I’m not going to declare my surprise that it’s already May. I did that in the preceding months, and time only sped up incrementally each month, which is interesting because sometimes the days drag on interminably. But here we are—it’s May. The flowers are blooming, the baseball bats are swinging, I’m enjoying cool drinks out on the porch while Joan Didion hunts leaves in the grass, and, typically, I have a good book in my hand.
For some reason, I find myself reading more during the warmer months. Probably because I suffer from seasonal depression, so when it’s cold and dark, I end up staring into the distance trying to summon the willpower to make it from one day to the next.
But no matter. It’s reading season! And I have a few gems for your May TBR pile.
The May Books…
Recollections of My Nonexistence by Rebecca Solnit
I’ve been reading this one for a while, and I really wanted to finish, so I bought a copy for a friend and suggested we do a read-along. I think she’s blown past me, and I’m still not quite halfway. But that’s not a reflection of this book. It’s me. I need to be in a particular mindset to read this book because it speaks so directly to me that I don’t want to miss anything.
I’ve been very interested lately in memoir, and this is a very powerful one. Solnit details her development from a young girl to a writer and feminist in a world that prefers women to be silent. It’s made me think a lot about my own growth as a person.
The Hard Crowd by Rachel Kushner
This is a fabulous collection of essays that spans twenty years, multiple continents, and various cultures (and subcultures). Each piece is like a different chocolate in the box, but without any of the gross ones that you leave for somebody else. The topics range from an unsanctioned motorcycle race to an ode to a deceased writer to a refugee camp and so much more.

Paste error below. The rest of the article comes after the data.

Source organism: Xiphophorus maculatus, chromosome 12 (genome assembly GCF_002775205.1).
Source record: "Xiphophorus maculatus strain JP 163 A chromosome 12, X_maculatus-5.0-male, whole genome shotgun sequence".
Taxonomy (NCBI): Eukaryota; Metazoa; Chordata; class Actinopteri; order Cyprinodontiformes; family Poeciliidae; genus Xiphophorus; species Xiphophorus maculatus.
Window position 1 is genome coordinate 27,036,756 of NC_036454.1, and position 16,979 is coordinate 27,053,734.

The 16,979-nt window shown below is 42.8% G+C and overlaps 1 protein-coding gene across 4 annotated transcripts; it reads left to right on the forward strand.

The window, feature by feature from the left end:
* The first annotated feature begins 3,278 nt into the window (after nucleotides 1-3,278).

I’m still reading this one, but it’s a true delight, so I’m not looking to race my way through it. Rather, I’m taking each piece one-by-one and thinking about it before moving on. However, I can definitely tell it’s a collection I’ll return to again and again.
Make Your Art No Matter What by Beth Pickens
This was a recommendation on Instagram, and I’m so glad I picked it up. The subtitle of the book is “Moving Beyond Creative Hurdles.” Each chapter tackles a different hurdle that artists face in making, prioritizing, and professionalizing their art.
It’s been pretty eye-opening for me as I consider my writing. Not all of the chapters have applied directly to me (naturally, the ones that don’t apply are less interesting than the ones that do), but they’ve all had great wisdom and have taken away the excuses we make to not create. I definitely need to re-read the chapter on priorities because that’s where I fall short. I continually say I need to do this and that before I can write, and by the time I’ve finished those things, I’m too worn out to write.
Let Me Tell You What I Mean by Joan Didion
Ah, my Queen. This was her latest collection of essays spanning the 1960s to the early 2000s, and it covers a wide variety of topics from Gamblers Anonymous, to Hemingway, to Martha Stewart. This was another collection I nibbled at instead of devouring. Didion just has such a way of approaching a topic. I wish she would teach a master class on her approach.
Hawaii by James Michener
I have been reading this novel for many years. Initially, I was going to spend the spring working on finishing Moby Dick, but then I realized that I have 200 pages left, not 100 like I had been thinking and that was a huge bummer. So I shifted gears to Hawaii. I had 300 pages left of that, but those were a more enjoyable 300 pages than various chapters on marine biology. I digress…
I haven’t been reading much fiction lately. I’m not really sure why. But this book, which details the formation of Hawaii over the millennia, is a lot of fun to read. Michener is a master at weaving together multiple stories and cultures and adding those rich and nuanced details in a way that’s not totally overwhelming. At this point, I have just under 200 pages left, and that’s OK by me. Maybe next month I’ll be able to report that I finished.
Total Books Read in 2021: 10
I can say that I’ve already finished a couple of books this May, but you’ll have to come back in June to find out what they are. I’m devious like that.
Tell me in the comments below: What have you been reading?
Lori Walker is the Operations Maven at DIY MFA. Though she’s fallen off the wagon as a writer, she’s hoping to return to writing essays (perhaps even a novel!) through her involvement with DIY MFA. She is also Launch Manager and Podcast Producer for DIY MFA and a Book Coach. She resides in Smalltown, Oklahoma, with her husband and their cat, Joan Didion. You can follow her on Instagram at @LoriTheWriter and on Twitter at @Lori_the_Writer.